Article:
The company has for three years been talking about starting a flying car service using autonomous electric vertical take-off and landing (eVTOL) aircraft. That still seems as far away as ever, but Uber Copter at least gets the company onto the first rung of the ladder.
The bad news is that hardly anyone will be able to use the service. The New York Times reports that it will offer only a single route: between a Manhattan heliport and JFK airport.
The new service, booked through Uber’s app, will take passengers between Lower Manhattan and Kennedy International Airport, an eight-minute flight.
“This is a trip that so many travelers make a day, and we see an opportunity to save them a huge amount of time on it,” said Eric Allison, the head of Uber Elevate […]
In Manhattan, the helicopters depart and land from a heliport near the Staten Island Ferry, while at Kennedy, they depart and land at a helipad near Terminal 8.
Passengers will be picked up or dropped off by car in Manhattan, and at Kennedy, they’ll be met at the helicopter tarmac by a car and driven directly to their terminal or picked up at the terminal and taken to the helicopter tarmac, Mr. Goel said.
As for Uber cars, pricing will be dynamic, depending on demand, but the company says the ride is likely to cost $200-225 per person. As with existing helicopter airport transfer services, you’ll be limited to carry-on baggage.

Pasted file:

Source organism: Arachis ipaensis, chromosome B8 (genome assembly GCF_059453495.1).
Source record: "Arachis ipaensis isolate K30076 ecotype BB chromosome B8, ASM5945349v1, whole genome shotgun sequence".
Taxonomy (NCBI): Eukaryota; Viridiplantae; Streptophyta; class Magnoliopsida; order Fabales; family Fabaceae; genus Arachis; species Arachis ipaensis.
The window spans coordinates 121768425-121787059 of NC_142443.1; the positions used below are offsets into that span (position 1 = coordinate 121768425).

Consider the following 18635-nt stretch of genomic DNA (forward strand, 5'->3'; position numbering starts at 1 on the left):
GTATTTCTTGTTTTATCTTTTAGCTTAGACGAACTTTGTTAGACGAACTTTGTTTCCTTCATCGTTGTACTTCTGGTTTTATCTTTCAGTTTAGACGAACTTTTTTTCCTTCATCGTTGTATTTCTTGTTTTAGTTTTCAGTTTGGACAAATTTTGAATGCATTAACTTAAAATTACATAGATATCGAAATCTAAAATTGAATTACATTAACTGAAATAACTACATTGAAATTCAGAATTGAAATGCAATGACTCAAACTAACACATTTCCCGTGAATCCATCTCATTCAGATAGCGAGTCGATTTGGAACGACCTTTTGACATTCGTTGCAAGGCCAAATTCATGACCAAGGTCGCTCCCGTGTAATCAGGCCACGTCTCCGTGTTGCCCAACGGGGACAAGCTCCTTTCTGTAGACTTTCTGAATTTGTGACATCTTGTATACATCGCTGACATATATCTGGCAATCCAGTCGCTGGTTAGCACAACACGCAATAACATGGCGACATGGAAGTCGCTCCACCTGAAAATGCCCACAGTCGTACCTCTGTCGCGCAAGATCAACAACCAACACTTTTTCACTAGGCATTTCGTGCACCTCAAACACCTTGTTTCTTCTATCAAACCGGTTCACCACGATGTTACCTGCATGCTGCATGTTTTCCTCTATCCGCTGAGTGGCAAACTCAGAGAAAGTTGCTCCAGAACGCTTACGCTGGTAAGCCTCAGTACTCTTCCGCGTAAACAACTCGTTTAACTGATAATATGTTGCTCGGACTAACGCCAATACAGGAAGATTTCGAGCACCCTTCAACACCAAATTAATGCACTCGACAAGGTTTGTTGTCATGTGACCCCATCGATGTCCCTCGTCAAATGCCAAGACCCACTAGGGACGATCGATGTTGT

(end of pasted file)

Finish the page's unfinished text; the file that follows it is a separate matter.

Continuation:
The single route and high cost already limit Uber Copter to a privileged few, but the company is further restricting access.
Uber Copter will be available only to users who are Platinum and Diamond members — the top two tiers — of the company’s loyalty program, Uber Rewards.
One luxury travel company says the costs are not out of line, however.
Steve Wooster, the managing director for services and air operations at the luxury travel network Virtuoso, said that there’s no doubt that Uber Copter and Blade are time savers and relatively affordable.
“In rush hour, an Uber Black car could cost up to $200 to J.F.K., so these helicopters are competitively priced,” he said. “They’re likely to be popular with executives and super wealthy travelers,” Mr. Wooster said.